Additional information about using SSMS Activity Monitor, SSMS Query Store, and other tools can be found at How to identify slow running queries in SQL Server.

Using sp_who, sp_who2, and sp_WhoIsActive stored procedures

Microsoft provides a system stored procedure called sp_who to retrieve information about current users, sessions, and processes in an instance of the Microsoft SQL Server Database Engine. The information can be filtered to return only those processes that are not idle, that belong to a specific user, or that belong to a specific session.

sp_who2 is similar to sp_who but it is not documented nor supported but it returns more information and performance counter from the current processes such as the program name executing the command, Disk IO, CPU Time, last batch execution time.

A more powerful stored procedure called “sp_whoisactive” has been developed by Adam Machanic to fill in the gap between the actual needs of DBAs and the currently provided procedures (sp_who and sp_who2). For details, see Monitoring activities using sp_WhoIsActive in SQL Server.


Using IR_SubscriptionStats.sql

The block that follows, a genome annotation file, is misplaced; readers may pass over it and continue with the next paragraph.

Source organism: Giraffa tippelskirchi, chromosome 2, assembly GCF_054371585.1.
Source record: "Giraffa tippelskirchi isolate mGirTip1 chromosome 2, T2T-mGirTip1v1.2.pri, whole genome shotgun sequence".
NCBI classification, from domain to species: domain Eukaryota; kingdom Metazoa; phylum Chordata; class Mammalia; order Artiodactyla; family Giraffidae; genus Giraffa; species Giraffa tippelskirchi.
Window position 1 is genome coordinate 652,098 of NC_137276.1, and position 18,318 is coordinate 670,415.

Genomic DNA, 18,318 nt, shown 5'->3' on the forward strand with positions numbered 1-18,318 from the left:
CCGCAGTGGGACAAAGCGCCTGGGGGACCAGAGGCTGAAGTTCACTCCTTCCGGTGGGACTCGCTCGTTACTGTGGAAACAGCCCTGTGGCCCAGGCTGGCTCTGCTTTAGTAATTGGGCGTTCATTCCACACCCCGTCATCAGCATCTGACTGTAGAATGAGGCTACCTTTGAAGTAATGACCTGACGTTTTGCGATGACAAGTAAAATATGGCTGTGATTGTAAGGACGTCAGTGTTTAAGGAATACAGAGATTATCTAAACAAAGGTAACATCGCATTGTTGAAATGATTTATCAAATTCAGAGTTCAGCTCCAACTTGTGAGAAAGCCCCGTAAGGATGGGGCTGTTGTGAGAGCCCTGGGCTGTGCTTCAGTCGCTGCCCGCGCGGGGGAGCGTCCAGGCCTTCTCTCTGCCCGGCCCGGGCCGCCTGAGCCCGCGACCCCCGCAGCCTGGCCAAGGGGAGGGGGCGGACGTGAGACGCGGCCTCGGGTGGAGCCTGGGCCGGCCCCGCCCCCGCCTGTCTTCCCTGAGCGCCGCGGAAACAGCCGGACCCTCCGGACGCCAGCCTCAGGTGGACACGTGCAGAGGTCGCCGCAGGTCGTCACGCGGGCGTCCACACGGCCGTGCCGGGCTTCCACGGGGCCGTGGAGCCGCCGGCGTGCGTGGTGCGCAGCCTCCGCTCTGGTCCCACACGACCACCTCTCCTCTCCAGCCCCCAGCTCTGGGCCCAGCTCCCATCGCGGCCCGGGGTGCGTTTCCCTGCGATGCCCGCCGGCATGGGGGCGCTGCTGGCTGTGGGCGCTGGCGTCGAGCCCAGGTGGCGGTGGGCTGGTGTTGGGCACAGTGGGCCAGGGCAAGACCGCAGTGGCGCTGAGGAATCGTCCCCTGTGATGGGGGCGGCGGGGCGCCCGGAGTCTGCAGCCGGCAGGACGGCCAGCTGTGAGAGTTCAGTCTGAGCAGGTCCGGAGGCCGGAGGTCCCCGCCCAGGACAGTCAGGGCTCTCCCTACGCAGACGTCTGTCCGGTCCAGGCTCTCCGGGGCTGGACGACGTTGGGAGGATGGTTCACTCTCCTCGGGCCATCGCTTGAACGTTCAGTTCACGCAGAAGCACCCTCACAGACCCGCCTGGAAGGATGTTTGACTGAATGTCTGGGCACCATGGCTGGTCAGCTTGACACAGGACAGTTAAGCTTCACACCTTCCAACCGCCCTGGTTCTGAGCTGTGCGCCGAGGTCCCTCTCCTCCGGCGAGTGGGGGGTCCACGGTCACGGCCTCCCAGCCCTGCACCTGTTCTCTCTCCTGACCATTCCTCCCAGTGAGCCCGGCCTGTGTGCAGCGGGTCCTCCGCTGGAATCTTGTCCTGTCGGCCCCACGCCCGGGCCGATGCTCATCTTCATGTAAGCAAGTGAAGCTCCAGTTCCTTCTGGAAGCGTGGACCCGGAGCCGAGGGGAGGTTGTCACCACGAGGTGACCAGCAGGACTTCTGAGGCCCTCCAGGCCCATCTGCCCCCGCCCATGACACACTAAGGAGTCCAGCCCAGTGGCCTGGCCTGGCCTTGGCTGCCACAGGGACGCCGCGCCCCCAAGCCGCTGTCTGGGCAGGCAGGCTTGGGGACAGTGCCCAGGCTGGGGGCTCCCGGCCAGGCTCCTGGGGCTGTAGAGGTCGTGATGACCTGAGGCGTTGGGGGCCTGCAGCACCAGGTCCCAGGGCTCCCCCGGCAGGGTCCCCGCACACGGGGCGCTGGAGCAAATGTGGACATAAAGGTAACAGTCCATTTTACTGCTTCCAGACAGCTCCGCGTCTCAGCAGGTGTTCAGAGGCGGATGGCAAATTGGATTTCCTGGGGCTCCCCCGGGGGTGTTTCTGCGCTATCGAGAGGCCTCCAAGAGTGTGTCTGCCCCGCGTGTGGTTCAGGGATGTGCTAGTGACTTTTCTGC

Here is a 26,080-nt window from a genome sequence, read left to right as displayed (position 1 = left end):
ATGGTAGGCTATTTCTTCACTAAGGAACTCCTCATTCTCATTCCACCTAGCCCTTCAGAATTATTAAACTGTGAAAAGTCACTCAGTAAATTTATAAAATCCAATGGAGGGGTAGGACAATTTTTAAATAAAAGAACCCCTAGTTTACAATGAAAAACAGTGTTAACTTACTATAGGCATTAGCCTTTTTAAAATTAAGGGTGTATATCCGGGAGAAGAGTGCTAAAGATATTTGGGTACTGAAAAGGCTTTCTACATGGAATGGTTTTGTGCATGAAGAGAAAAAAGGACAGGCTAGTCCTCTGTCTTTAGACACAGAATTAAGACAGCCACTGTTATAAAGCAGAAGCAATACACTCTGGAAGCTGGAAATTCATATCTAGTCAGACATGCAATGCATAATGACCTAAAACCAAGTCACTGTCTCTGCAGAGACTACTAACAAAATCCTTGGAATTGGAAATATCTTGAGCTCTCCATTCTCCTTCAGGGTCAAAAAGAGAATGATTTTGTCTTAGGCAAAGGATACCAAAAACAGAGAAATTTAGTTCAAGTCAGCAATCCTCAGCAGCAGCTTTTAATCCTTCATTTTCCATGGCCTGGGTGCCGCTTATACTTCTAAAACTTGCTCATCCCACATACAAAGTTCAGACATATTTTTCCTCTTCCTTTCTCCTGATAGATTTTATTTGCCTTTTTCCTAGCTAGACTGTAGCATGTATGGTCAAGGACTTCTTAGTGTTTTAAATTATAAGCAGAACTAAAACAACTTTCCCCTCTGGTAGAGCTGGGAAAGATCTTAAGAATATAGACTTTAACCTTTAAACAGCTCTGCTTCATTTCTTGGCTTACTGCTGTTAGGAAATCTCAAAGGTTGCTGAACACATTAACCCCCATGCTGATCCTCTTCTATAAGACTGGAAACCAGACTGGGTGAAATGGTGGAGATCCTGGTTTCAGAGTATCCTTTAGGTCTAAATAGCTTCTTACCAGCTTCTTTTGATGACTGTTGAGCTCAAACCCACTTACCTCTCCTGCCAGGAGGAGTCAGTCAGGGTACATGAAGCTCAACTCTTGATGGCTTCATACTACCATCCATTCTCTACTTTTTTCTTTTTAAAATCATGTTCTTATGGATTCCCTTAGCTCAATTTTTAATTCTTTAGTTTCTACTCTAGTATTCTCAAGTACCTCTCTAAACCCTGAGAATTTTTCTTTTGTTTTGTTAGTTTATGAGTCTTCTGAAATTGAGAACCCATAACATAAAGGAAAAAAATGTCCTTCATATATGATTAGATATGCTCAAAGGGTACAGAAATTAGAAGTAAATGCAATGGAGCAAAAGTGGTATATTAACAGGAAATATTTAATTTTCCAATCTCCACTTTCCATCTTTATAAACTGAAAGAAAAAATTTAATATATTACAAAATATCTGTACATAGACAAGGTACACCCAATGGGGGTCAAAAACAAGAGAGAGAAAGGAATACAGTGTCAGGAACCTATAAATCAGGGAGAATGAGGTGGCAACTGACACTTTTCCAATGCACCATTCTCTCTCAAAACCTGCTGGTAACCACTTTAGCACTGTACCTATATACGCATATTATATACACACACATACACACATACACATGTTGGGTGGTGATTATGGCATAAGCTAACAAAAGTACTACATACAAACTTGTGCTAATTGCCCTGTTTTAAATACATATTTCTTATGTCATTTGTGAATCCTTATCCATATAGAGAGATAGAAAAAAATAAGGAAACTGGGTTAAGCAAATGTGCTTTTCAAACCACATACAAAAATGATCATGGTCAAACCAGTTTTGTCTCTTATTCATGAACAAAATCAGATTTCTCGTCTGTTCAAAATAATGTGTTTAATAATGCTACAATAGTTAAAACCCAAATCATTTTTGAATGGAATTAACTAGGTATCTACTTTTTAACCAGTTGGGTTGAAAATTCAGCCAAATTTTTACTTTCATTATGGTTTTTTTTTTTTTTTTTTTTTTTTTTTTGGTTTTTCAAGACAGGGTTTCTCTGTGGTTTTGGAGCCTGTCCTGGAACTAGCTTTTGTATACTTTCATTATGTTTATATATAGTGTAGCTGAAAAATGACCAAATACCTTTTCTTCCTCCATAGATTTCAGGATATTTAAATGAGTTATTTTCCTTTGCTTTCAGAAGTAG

SQDR provides a script IR_SubscriptionStats.sql to examine the incremental throughput of SQDR. This script is located in C:\Program Files\StarQuest\SQDR\Tools\mssql for a SQL Server control database. A similar script for a Db2 LUW control database is provided in the db2luw directory and can be used with IBM Data Studio.

Invoking IR_SubscriptionStats.sql in SQL Server Management Studio:

  • Connect to the SQL Server instance where the SQDR Control database (typically named ControlDB) resides. This is typically located on the tier 3 system (where SQDR is running).
  • Select File/Open and open IR_SubscriptionStats.sql.
  • If your control database is named something other than ControlDB, modify the Use ControlDB statement.
  • Execute

The column RPS shows the historical information for Rows per Second.

To view the current status:

  • In Data Replicator Manager, select the I/R group of interest and Delete Statistics.
  • Wait a while.
  • Execute the query again - now RPS shows recent information.

If the destination database is experiencing performance problems, the value of RPS will be lower than previously experienced. Examine the RPS value again to confirm that the performance problem has been resolved.